© 2013 Space.com. All rights reserved. More from Space.com.

Video: China sends its first woman to space

Photos: Month in Space: January 2014

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    Stars, galaxies and nebulas dot the skies over the European Southern Observatory's La Silla Paranal Observatory in Chile, in a picture released on Jan. 7. This image also shows three of the four movable units that feed light into the Very Large Telescope Interferometer, the world's most advanced optical instrument. Combining to form one larger telescope, they are greater than the sum of their parts: They reveal details that would otherwise be visible only through a telescope as large as the distance between them. (Y. Beletsky / ESO) Back to slideshow navigation
  2. A balloon's view

    Cameras captured the Grandville High School RoboDawgs' balloon floating through Earth's upper atmosphere during its ascent on Dec. 28, 2013. The Grandville RoboDawgs’ first winter balloon launch reached an estimated altitude of 130,000 feet, or about 25 miles, according to coaches Mike Evele and Doug Hepfer. It skyrocketed past the team’s previous 100,000-feet record set in June. The RoboDawgs started with just one robotics team in 1998, but they've grown to support more than 30 teams at public schools in Grandville, Mich. (Kyle Moroney / AP) Back to slideshow navigation
  3. Spacemen at work

    Russian cosmonauts Oleg Kotov, right, and Sergey Ryazanskiy perform maintenance on the International Space Station on Jan. 27. During the six-hour, eight-minute spacewalk, Kotov and Ryazanskiy completed the installation of a pair of high-fidelity cameras that experienced connectivity issues during a Dec. 27 spacewalk. The cosmonauts also retrieved scientific gear outside the station's Russian segment. (NASA) Back to slideshow navigation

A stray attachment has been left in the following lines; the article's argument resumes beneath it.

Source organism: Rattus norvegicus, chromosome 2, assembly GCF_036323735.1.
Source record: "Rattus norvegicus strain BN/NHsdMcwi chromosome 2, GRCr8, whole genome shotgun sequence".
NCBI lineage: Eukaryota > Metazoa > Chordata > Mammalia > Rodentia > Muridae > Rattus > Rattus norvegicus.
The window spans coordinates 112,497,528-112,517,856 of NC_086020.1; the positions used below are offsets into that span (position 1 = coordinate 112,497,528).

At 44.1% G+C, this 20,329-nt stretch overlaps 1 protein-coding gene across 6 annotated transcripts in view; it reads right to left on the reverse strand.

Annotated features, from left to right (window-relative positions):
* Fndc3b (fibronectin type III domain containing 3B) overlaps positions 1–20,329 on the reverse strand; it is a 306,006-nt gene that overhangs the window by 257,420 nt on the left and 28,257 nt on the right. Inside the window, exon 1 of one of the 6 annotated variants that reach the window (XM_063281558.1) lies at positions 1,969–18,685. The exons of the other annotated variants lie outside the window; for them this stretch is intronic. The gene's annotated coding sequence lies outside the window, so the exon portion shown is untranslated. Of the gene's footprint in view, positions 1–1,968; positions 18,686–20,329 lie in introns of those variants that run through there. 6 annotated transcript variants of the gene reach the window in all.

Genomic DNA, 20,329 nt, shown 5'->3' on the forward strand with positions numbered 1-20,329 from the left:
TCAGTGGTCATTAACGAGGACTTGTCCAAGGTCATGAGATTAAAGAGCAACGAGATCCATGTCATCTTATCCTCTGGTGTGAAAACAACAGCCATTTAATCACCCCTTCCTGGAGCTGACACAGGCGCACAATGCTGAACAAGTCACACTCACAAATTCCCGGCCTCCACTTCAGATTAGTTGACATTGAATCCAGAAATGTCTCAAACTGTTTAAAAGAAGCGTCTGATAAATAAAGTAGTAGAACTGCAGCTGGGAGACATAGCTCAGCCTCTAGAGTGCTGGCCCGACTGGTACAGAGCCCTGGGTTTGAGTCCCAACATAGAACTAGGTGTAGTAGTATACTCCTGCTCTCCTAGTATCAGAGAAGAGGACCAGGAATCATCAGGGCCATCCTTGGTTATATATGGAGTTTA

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  5. Accidental art

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  6. Supersonic test flight

    A camera looking back over Virgin Galactic's SpaceShipTwo's fuselage shows the rocket burn with a Mojave Desert vista in the background during a test flight of the rocket plane on Jan. 10. Cameras were mounted on the exterior of SpaceShipTwo as well as its carrier airplane, WhiteKnightTwo, to monitor the rocket engine's performance. The test was aimed at setting the stage for honest-to-goodness flights into outer space later this year, and eventual commercial space tours.

    More about SpaceShipTwo on PhotoBlog (Virgin Galactic) Back to slideshow navigation
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    The VLT Survey Telescope at the European Southern Observatory's Paranal Observatory in Chile captured this richly detailed new image of the Lagoon Nebula, released on Jan. 22. This giant cloud of gas and dust is creating intensely bright young stars, and is home to young stellar clusters. This image is a tiny part of just one of 11 public surveys of the sky now in progress using ESO telescopes. (ESO/VPHAS team) Back to slideshow navigation
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  12. Frosty halo

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    Slideshow: The Year in Space (Brian Peterson / The Bismarck Tribune via AP) Back to slideshow navigation